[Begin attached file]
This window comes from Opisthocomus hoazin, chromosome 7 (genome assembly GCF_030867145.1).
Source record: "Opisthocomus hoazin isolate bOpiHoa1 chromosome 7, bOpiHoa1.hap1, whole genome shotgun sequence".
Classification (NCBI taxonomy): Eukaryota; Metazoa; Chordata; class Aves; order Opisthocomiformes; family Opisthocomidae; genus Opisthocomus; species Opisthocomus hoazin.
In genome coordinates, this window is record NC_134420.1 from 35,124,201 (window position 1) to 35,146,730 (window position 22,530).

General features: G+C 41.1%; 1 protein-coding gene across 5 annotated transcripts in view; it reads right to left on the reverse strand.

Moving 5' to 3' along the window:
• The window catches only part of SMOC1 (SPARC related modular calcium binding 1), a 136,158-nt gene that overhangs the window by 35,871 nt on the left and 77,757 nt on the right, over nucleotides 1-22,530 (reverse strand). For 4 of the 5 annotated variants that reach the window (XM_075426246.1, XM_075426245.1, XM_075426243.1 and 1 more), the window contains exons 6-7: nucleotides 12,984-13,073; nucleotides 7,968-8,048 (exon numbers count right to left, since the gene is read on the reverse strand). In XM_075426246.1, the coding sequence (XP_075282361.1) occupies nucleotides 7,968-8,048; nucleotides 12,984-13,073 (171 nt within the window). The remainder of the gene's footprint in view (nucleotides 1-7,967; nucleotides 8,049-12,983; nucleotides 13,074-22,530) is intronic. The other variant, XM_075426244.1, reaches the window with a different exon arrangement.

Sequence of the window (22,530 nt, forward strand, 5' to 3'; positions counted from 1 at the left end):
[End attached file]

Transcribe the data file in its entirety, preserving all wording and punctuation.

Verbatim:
This window comes from Opisthocomus hoazin, chromosome 7 (genome assembly GCF_030867145.1).
Source record: "Opisthocomus hoazin isolate bOpiHoa1 chromosome 7, bOpiHoa1.hap1, whole genome shotgun sequence".
Classification (NCBI taxonomy): Eukaryota; Metazoa; Chordata; class Aves; order Opisthocomiformes; family Opisthocomidae; genus Opisthocomus; species Opisthocomus hoazin.
In genome coordinates, this window is record NC_134420.1 from 35,124,201 (window position 1) to 35,146,730 (window position 22,530).

General features: G+C 41.1%; 1 protein-coding gene across 5 annotated transcripts in view; it reads right to left on the reverse strand.

Moving 5' to 3' along the window:
• The window catches only part of SMOC1 (SPARC related modular calcium binding 1), a 136,158-nt gene that overhangs the window by 35,871 nt on the left and 77,757 nt on the right, over nucleotides 1-22,530 (reverse strand). For 4 of the 5 annotated variants that reach the window (XM_075426246.1, XM_075426245.1, XM_075426243.1 and 1 more), the window contains exons 6-7: nucleotides 12,984-13,073; nucleotides 7,968-8,048 (exon numbers count right to left, since the gene is read on the reverse strand). In XM_075426246.1, the coding sequence (XP_075282361.1) occupies nucleotides 7,968-8,048; nucleotides 12,984-13,073 (171 nt within the window). The remainder of the gene's footprint in view (nucleotides 1-7,967; nucleotides 8,049-12,983; nucleotides 13,074-22,530) is intronic. The other variant, XM_075426244.1, reaches the window with a different exon arrangement.

Sequence of the window (22,530 nt, forward strand, 5' to 3'; positions counted from 1 at the left end):